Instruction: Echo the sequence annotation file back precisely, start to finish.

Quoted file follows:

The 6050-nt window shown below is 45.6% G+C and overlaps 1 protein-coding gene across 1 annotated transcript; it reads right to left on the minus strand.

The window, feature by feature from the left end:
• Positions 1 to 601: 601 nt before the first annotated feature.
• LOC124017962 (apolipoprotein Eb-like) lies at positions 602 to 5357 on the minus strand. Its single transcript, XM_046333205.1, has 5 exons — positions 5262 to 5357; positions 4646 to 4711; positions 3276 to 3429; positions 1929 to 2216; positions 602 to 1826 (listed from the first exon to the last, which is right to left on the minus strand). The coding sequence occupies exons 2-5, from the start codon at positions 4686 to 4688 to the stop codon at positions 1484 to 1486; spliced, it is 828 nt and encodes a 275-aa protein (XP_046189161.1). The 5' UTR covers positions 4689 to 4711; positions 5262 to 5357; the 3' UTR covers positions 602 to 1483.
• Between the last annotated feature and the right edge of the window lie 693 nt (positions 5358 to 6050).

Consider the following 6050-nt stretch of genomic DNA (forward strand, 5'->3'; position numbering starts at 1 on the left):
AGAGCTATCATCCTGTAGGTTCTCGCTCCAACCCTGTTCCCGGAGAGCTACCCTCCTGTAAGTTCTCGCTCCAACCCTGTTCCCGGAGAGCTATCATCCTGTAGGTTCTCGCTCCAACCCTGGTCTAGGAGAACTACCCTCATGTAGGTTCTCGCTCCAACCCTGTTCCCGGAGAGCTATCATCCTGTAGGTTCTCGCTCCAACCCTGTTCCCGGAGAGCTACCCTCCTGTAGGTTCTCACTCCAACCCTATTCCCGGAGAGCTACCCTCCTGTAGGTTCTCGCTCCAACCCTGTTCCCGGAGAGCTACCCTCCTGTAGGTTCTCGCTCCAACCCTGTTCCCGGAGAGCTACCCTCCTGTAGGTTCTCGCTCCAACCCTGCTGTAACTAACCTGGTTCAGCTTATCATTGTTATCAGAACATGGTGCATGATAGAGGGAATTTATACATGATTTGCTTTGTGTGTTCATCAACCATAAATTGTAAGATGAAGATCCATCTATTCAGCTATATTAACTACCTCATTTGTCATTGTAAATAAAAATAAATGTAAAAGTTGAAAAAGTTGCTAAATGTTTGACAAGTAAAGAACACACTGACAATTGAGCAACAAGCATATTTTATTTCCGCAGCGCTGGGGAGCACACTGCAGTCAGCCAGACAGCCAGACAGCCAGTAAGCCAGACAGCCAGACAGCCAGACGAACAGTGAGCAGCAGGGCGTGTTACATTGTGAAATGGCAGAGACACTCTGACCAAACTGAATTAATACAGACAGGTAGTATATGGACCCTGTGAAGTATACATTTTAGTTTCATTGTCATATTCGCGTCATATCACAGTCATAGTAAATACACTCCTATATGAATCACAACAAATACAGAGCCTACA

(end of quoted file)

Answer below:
The 6050-nt window shown below is 45.6% G+C and overlaps 1 protein-coding gene across 1 annotated transcript; it reads right to left on the minus strand.

The window, feature by feature from the left end:
• Positions 1 to 601: 601 nt before the first annotated feature.
• LOC124017962 (apolipoprotein Eb-like) lies at positions 602 to 5357 on the minus strand. Its single transcript, XM_046333205.1, has 5 exons — positions 5262 to 5357; positions 4646 to 4711; positions 3276 to 3429; positions 1929 to 2216; positions 602 to 1826 (listed from the first exon to the last, which is right to left on the minus strand). The coding sequence occupies exons 2-5, from the start codon at positions 4686 to 4688 to the stop codon at positions 1484 to 1486; spliced, it is 828 nt and encodes a 275-aa protein (XP_046189161.1). The 5' UTR covers positions 4689 to 4711; positions 5262 to 5357; the 3' UTR covers positions 602 to 1483.
• Between the last annotated feature and the right edge of the window lie 693 nt (positions 5358 to 6050).

Consider the following 6050-nt stretch of genomic DNA (forward strand, 5'->3'; position numbering starts at 1 on the left):
AGAGCTATCATCCTGTAGGTTCTCGCTCCAACCCTGTTCCCGGAGAGCTACCCTCCTGTAAGTTCTCGCTCCAACCCTGTTCCCGGAGAGCTATCATCCTGTAGGTTCTCGCTCCAACCCTGGTCTAGGAGAACTACCCTCATGTAGGTTCTCGCTCCAACCCTGTTCCCGGAGAGCTATCATCCTGTAGGTTCTCGCTCCAACCCTGTTCCCGGAGAGCTACCCTCCTGTAGGTTCTCACTCCAACCCTATTCCCGGAGAGCTACCCTCCTGTAGGTTCTCGCTCCAACCCTGTTCCCGGAGAGCTACCCTCCTGTAGGTTCTCGCTCCAACCCTGTTCCCGGAGAGCTACCCTCCTGTAGGTTCTCGCTCCAACCCTGCTGTAACTAACCTGGTTCAGCTTATCATTGTTATCAGAACATGGTGCATGATAGAGGGAATTTATACATGATTTGCTTTGTGTGTTCATCAACCATAAATTGTAAGATGAAGATCCATCTATTCAGCTATATTAACTACCTCATTTGTCATTGTAAATAAAAATAAATGTAAAAGTTGAAAAAGTTGCTAAATGTTTGACAAGTAAAGAACACACTGACAATTGAGCAACAAGCATATTTTATTTCCGCAGCGCTGGGGAGCACACTGCAGTCAGCCAGACAGCCAGACAGCCAGTAAGCCAGACAGCCAGACAGCCAGACGAACAGTGAGCAGCAGGGCGTGTTACATTGTGAAATGGCAGAGACACTCTGACCAAACTGAATTAATACAGACAGGTAGTATATGGACCCTGTGAAGTATACATTTTAGTTTCATTGTCATATTCGCGTCATATCACAGTCATAGTAAATACACTCCTATATGAATCACAACAAATACAGAGCCTACA